The new downgrading of Cyprus’ sovereign credit rating by Ratings agency Standard and Poor’s was unfortunately something the government had expected, Acting Government Spokesman Christos Christofides said.
He said the agency rating refers to the bank crisis due to the exposure of Cypriot banks to the Greek bonds and the loans from Greece and dismissed suggestions that the latest downgrading is the absence of a memorandum with the Troika (European Commission, European Central Bank and IMF).
Standard and Poor’s has downgraded Cyprus’ sovereign credit rating three notches to `B` from `BB`, just two months after a previous downgrade.
The agency issued a press release on Wednesday expressing its opinion that “Cyprus’ creditworthiness has deteriorated significantly since our last downgrade on Aug. 2, 2012, as domestic political constraints have prevented a timely agreement with the EU, IMF, and ECB (the "Troika") on a financial support package, while external and fiscal risks have risen”. Additionally, in the agency’s opinion, “the government’s increased dependency on treasury bill issuance is increasing its refinancing risk”.
Christofides said the main comment of the agency concerns the amount which may be needed to support the banks, which threatens to increase the public debt and create the need for its restructuring.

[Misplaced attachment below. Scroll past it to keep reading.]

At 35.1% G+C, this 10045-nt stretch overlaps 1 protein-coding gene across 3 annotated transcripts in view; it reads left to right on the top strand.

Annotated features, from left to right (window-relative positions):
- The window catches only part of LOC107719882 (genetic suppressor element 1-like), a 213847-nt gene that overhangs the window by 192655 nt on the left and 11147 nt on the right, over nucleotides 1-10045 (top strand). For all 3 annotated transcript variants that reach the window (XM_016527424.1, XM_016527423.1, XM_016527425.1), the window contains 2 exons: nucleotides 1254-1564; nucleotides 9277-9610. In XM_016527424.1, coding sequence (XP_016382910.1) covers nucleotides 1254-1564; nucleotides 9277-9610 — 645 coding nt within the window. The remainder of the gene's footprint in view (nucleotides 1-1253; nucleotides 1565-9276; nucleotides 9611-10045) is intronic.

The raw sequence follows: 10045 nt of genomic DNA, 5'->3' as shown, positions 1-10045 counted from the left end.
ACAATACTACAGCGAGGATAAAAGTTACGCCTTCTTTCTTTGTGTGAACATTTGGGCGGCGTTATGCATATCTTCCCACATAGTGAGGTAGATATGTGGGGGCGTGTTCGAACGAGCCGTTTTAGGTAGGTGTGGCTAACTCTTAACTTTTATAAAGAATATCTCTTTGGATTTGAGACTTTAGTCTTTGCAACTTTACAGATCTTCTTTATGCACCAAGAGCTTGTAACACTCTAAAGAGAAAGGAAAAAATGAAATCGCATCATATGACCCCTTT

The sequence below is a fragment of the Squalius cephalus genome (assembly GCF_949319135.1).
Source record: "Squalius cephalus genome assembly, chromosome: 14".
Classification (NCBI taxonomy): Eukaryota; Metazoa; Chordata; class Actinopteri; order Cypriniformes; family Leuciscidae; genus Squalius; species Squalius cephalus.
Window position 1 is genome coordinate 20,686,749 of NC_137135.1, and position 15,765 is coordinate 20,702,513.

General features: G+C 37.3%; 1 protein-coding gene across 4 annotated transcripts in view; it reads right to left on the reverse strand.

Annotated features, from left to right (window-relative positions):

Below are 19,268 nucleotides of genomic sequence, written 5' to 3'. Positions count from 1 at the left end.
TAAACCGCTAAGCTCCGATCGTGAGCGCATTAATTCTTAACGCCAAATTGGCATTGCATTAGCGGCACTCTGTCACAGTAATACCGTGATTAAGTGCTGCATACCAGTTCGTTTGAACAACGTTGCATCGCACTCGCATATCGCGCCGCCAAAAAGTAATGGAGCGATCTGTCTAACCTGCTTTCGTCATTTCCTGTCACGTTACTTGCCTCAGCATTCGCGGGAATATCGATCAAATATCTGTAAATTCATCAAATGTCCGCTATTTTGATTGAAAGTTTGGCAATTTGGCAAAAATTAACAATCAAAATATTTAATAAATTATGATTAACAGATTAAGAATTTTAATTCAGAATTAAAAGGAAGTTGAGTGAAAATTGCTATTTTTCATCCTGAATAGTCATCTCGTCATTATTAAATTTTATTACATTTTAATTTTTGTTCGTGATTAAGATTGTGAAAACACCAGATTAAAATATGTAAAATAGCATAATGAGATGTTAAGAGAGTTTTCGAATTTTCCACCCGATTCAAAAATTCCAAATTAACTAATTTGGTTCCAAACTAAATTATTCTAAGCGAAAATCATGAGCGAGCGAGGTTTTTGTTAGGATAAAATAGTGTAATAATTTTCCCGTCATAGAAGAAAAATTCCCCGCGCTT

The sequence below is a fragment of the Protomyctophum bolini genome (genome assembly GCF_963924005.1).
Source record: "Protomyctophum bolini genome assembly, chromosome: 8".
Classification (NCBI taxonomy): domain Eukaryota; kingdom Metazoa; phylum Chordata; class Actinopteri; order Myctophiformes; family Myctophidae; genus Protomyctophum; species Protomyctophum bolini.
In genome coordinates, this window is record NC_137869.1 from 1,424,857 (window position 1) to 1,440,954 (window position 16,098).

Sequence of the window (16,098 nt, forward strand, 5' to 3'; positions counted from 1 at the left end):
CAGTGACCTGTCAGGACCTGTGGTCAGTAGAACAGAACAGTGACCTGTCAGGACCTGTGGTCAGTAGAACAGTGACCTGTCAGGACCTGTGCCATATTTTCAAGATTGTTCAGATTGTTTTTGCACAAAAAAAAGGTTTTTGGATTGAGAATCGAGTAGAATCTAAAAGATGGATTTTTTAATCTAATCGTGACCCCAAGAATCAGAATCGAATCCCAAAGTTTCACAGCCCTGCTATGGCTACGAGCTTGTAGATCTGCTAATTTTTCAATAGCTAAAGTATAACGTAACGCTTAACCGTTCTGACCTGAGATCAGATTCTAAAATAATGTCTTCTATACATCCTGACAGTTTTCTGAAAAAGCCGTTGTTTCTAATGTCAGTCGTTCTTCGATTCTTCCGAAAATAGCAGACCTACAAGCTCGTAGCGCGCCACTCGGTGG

The government, he added, has worked all this time with a high sentiment of responsibility and consensus with a view to form a common Cyprus position of the political parties and the social partners and there have been positive developments towards this direction.
Christofides assured that the government will do its utmost to secure the interests of Cyprus and its people.
Cyprus has applied for financial assistance from the EFSF/ESM to recapitalize its banking sector severely hit by the haircut of the Greek sovereign debt, as well as to cover its refinancing needs. A Troika team is expected in Cyprus next week to agree on the final adjustment programme which provides salary cuts both for the public and the private sector and a slash of the state spending. Economists say that such a programme will result in deep recession that would prompt the state to impose new austerity measures.
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